Lone Star Ranch

Lone Star Ranch Named 2016 California Leopold Conservation Award® Recipient

Dan Industry News Release

Sand County FoundationLone Star Ranch, the California Farm Bureau Federation and Sustainable Conservation are proud to announce Lone Star Ranch as the recipient of the prestigious 2016 California Leopold Conservation Award®. The award honors private landowner achievement in the voluntary stewardship of natural resources.

Lone Star Ranch is owned by Mark and Dina Moore. Mark is a fifth-generation rancher and was raised on the family ranch established in 1896. Located near Eureka, the ranch is approximately 5,000 acres of rangelands, oak woodlands and conifer forests. The Moore’s strongly believe in voluntary conservation practices, often exceeding the minimum regulatory obligations to improve and sustain natural resources, wildlife and ecosystems for future generations.

Dina leads a local watershed group, the Yager/Van Duzen Environmental Stewards (YES) with her ranching neighbors. The group worked collaboratively with the U.S. Environmental Protection Agency (EPA) during development of sediment-reduction standards for the Van Duzen River, allowing the EPA to conduct assessments on the watershed’s 80,000 acres of privately owned ranches. Dina worked with the EPA to conduct anecdotal historical studies and outreach that helped the EPA determine that road-related erosion, not cattle grazing, was the largest source of sediment. Over 15 years, the Moore’s and other YES families have made sediment-reduction improvements on more than 400 miles of ranch roads, reducing enough sediment to fill more than 16,000 dump trucks.

Lone Star Ranch also voluntarily acquired a Non-Industrial Timber Management plan through Cal Fire, which provides regulatory assurances to the landowner in exchange for ensuring that timber is harvested in a sustainable manner. The Moore’s plant approximately five trees for every one harvested – ranging from 3,000 to 5,000 new plantings each winter. They also conduct an annual survey of northern spotted owls and provide setbacks of harvesting timber around streams for the protection of Coho Salmon. Their latest project will restore approximately 150 acres of native black and white oak in partnership with the U.S. Fish and Wildlife Service.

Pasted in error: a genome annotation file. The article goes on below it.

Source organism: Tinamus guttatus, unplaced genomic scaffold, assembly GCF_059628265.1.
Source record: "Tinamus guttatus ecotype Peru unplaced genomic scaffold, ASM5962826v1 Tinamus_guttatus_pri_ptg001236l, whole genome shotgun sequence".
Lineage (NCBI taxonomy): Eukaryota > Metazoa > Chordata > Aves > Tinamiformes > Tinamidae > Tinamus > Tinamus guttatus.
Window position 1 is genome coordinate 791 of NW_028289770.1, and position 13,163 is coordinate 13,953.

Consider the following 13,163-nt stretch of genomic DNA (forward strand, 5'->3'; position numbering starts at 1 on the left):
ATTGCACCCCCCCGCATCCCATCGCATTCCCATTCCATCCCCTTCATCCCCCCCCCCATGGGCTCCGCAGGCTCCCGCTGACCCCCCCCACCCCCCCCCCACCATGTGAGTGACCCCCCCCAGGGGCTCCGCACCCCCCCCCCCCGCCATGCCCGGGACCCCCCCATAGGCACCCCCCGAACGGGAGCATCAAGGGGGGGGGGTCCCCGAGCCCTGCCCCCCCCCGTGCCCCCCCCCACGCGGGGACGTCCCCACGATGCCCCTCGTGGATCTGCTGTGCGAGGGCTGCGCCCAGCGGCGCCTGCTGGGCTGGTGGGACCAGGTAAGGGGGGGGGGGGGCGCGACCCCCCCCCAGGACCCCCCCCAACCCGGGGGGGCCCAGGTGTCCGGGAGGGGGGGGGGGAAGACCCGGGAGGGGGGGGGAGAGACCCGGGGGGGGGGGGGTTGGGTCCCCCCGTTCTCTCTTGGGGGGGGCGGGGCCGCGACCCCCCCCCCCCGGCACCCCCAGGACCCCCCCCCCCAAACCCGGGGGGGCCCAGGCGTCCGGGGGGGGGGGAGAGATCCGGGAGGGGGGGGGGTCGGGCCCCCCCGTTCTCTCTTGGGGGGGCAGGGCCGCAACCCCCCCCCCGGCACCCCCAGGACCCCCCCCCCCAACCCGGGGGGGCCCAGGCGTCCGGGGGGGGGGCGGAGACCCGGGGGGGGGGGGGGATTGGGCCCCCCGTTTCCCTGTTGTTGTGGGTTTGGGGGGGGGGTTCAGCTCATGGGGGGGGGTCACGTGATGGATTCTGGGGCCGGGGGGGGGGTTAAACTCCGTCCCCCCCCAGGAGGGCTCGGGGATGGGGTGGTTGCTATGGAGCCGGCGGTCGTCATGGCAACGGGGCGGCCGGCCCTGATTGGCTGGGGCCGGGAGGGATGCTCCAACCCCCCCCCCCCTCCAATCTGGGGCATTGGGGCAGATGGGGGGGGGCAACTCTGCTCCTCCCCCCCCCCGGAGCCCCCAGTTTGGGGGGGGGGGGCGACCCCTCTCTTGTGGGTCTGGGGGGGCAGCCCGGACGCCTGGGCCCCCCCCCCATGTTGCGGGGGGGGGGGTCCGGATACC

Given in honor of renowned conservationist Aldo Leopold, the Leopold Conservation Award recognizes extraordinary achievement in voluntary conservation. In his influential 1949 book, A Sand County Almanac, Leopold called for an ethical relationship between people and the land they own and manage, which he called “an evolutionary possibility and an ecological necessity.”

“Many Californians don’t realize, but when they look out across the landscapes where they live and travel, more than half of that land is in private ownership,” said Ashley Boren, Executive Director of Sustainable Conservation, which has co-sponsored the award since its inception in California. “And, how those individuals and families manage their properties has a dramatic effect on the health of the state’s natural resources and communities. That’s why we’re thrilled to celebrate the decades-long efforts of the Moore’s. They’ve not only worked tirelessly to steward their own range and timberlands in ways that enhance the important landscapes, water and wildlife under their care. But, they’ve shown relentless commitment in inspiring other landowners to do the same across a vast 80,000 acres.”